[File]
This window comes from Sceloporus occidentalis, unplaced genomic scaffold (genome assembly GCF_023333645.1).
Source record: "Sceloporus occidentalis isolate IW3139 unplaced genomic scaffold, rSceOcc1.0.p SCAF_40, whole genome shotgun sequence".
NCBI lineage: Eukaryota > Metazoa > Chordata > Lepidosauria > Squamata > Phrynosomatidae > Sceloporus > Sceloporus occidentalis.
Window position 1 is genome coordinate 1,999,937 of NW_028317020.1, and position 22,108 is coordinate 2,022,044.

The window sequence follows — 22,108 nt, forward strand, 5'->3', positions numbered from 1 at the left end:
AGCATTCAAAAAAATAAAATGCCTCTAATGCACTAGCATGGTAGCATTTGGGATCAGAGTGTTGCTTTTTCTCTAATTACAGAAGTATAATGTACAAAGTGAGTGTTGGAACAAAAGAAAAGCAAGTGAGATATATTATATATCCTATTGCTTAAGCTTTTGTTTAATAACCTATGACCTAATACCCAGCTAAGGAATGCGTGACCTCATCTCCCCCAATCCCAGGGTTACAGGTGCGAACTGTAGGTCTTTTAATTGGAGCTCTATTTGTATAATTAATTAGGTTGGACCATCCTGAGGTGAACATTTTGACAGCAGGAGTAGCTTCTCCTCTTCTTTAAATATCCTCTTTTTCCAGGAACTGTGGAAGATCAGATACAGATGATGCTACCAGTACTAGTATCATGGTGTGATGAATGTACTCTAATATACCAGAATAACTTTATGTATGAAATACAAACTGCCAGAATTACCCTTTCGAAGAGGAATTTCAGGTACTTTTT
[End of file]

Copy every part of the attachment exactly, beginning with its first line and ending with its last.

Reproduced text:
This window comes from Sceloporus occidentalis, unplaced genomic scaffold (genome assembly GCF_023333645.1).
Source record: "Sceloporus occidentalis isolate IW3139 unplaced genomic scaffold, rSceOcc1.0.p SCAF_40, whole genome shotgun sequence".
NCBI lineage: Eukaryota > Metazoa > Chordata > Lepidosauria > Squamata > Phrynosomatidae > Sceloporus > Sceloporus occidentalis.
Window position 1 is genome coordinate 1,999,937 of NW_028317020.1, and position 22,108 is coordinate 2,022,044.

The window sequence follows — 22,108 nt, forward strand, 5'->3', positions numbered from 1 at the left end:
AGCATTCAAAAAAATAAAATGCCTCTAATGCACTAGCATGGTAGCATTTGGGATCAGAGTGTTGCTTTTTCTCTAATTACAGAAGTATAATGTACAAAGTGAGTGTTGGAACAAAAGAAAAGCAAGTGAGATATATTATATATCCTATTGCTTAAGCTTTTGTTTAATAACCTATGACCTAATACCCAGCTAAGGAATGCGTGACCTCATCTCCCCCAATCCCAGGGTTACAGGTGCGAACTGTAGGTCTTTTAATTGGAGCTCTATTTGTATAATTAATTAGGTTGGACCATCCTGAGGTGAACATTTTGACAGCAGGAGTAGCTTCTCCTCTTCTTTAAATATCCTCTTTTTCCAGGAACTGTGGAAGATCAGATACAGATGATGCTACCAGTACTAGTATCATGGTGTGATGAATGTACTCTAATATACCAGAATAACTTTATGTATGAAATACAAACTGCCAGAATTACCCTTTCGAAGAGGAATTTCAGGTACTTTTT